OTTAWA, Sept 2 (Reuters) - Canada’s trade deficit in July unexpectedly shrank on stronger non-energy exports, a sector the Bank of Canada says is crucial to helping revive an economy hit by low oil prices.
Statistics Canada said on Friday that the July deficit was C$2.49 billion ($1.90 billion), lower than the C$3.25 billion shortfall predicted by analysts in a Reuters poll and below the record C$3.97 billion in June.
Exports jumped by 3.4 percent, the biggest month-on-month gain since last December, on healthy gains in the motor vehicles and parts, metal and non-metallic mineral products and transportation equipment sectors. Volumes rose by 3.7 percent while prices fell by 0.3 percent.
Non-energy exports have been spluttering for several months, prompting concern at the Bank of Canada, which cut interest rates twice last year to offset the effects of the oil slump. The central bank has long been looking for non-resource exports, helped by the soft currency and improving U.S. demand, to offset the commodity price drag.
“The most important thing here is that exports finally snapped their lengthy slump in a meaningful way,” said Doug Porter, chief economist at BMO Capital Markets.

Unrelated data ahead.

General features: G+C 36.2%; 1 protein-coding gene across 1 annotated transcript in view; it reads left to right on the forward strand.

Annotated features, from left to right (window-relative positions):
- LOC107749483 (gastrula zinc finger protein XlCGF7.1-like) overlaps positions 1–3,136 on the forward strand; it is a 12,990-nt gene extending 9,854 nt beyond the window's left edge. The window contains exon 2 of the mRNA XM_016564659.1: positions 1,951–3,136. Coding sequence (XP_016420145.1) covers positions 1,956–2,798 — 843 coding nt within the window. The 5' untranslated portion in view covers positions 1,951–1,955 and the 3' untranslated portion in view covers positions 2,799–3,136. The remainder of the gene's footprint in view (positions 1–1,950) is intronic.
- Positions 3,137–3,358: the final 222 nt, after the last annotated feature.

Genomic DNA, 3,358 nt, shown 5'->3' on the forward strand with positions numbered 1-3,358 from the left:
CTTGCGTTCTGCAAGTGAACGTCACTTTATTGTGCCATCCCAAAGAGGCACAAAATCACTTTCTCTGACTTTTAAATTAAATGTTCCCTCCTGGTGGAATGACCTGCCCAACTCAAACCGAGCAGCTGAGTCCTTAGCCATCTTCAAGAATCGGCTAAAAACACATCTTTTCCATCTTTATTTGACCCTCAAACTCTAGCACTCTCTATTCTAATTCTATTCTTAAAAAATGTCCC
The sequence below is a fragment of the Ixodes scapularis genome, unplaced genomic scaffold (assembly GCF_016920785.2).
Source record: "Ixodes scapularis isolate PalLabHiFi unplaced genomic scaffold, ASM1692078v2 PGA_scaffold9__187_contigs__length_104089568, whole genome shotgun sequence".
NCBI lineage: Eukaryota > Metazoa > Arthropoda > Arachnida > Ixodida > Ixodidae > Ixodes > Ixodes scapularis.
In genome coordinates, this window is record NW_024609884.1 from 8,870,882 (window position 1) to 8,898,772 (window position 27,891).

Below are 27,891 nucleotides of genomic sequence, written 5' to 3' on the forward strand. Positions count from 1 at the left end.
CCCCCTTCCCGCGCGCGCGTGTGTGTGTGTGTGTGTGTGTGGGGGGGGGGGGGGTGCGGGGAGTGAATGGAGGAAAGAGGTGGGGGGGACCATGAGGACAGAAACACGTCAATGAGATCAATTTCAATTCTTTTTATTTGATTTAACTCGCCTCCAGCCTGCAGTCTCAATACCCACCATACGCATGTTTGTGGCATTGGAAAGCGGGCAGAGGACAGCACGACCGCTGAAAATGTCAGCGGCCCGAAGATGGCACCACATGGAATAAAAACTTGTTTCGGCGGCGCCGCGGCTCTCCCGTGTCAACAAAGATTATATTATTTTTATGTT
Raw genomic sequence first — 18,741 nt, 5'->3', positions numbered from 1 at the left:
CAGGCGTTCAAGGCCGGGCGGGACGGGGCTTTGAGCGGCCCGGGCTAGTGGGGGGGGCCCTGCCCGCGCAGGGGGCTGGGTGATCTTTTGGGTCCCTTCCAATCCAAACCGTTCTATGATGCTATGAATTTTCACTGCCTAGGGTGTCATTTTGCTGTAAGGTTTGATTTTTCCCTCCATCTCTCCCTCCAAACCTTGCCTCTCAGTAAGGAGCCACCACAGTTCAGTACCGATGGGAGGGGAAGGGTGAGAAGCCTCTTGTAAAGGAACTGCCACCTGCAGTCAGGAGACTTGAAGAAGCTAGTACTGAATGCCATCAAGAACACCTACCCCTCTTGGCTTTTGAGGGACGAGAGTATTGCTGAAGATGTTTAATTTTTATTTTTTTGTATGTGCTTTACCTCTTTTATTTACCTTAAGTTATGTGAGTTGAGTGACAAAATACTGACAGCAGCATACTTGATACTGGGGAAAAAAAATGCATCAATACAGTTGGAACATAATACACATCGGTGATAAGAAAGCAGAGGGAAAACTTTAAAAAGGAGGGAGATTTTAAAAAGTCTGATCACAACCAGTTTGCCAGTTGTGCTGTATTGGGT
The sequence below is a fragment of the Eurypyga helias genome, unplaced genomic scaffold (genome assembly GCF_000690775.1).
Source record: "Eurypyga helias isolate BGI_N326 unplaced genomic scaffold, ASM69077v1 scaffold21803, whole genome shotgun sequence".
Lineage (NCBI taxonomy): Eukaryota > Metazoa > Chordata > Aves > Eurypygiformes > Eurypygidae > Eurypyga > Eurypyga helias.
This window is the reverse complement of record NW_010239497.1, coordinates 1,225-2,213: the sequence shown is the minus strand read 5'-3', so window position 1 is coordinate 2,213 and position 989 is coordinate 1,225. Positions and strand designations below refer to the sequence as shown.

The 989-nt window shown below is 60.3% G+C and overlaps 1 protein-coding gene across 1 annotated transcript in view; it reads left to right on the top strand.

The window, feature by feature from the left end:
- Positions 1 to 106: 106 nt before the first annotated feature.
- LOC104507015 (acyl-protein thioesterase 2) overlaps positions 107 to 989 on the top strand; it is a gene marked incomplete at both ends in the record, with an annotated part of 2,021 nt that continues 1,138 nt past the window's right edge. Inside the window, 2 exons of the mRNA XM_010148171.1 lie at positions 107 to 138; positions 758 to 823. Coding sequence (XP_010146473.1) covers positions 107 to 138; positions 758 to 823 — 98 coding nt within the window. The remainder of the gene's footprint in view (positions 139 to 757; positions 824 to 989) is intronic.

“This is definitely a breath of fresh air for Canadian trade.”
The Canadian dollar strengthened on the data, rising to C$1.3019 to the U.S. dollar, or 76.81 U.S. cents, up from C$1.3091, or 76.39 U.S. cents before the release.
The Bank of Canada has a rate announcement scheduled for Wednesday. A Reuters poll showed markets see the central bank on hold until 2018.
Imports slipped by 0.1 percent on lower demand for consumer goods, vehicles and parts and electronic and electrical equipment and parts.
Exports to the United States, which took 76.2 percent of all Canadian exports in July, rose by 3.3 percent while imports fell by 0.5 percent. As a result, Canada’s trade surplus with the United States rose to C$2.62 billion from C$1.43 billion in June.
“Domestic demand in the United States is still strong ... and that’s translating into growth for Canadian exports,” said Ross Prusakowski, a senior economist at Export Development Canada.
In additional to low oil prices, the economy also has to recover from a major fire in northern Alberta in May.
Statscan, citing the after-effects of the inferno, said separately that the labor productivity of Canadian businesses in the second quarter of 2016 fell by 0.3 percent, the first drop in a year.
$1=$1.31 Canadian Additional reporting by Fergal Smith in Toronto; Editing by Meredith Mazzilli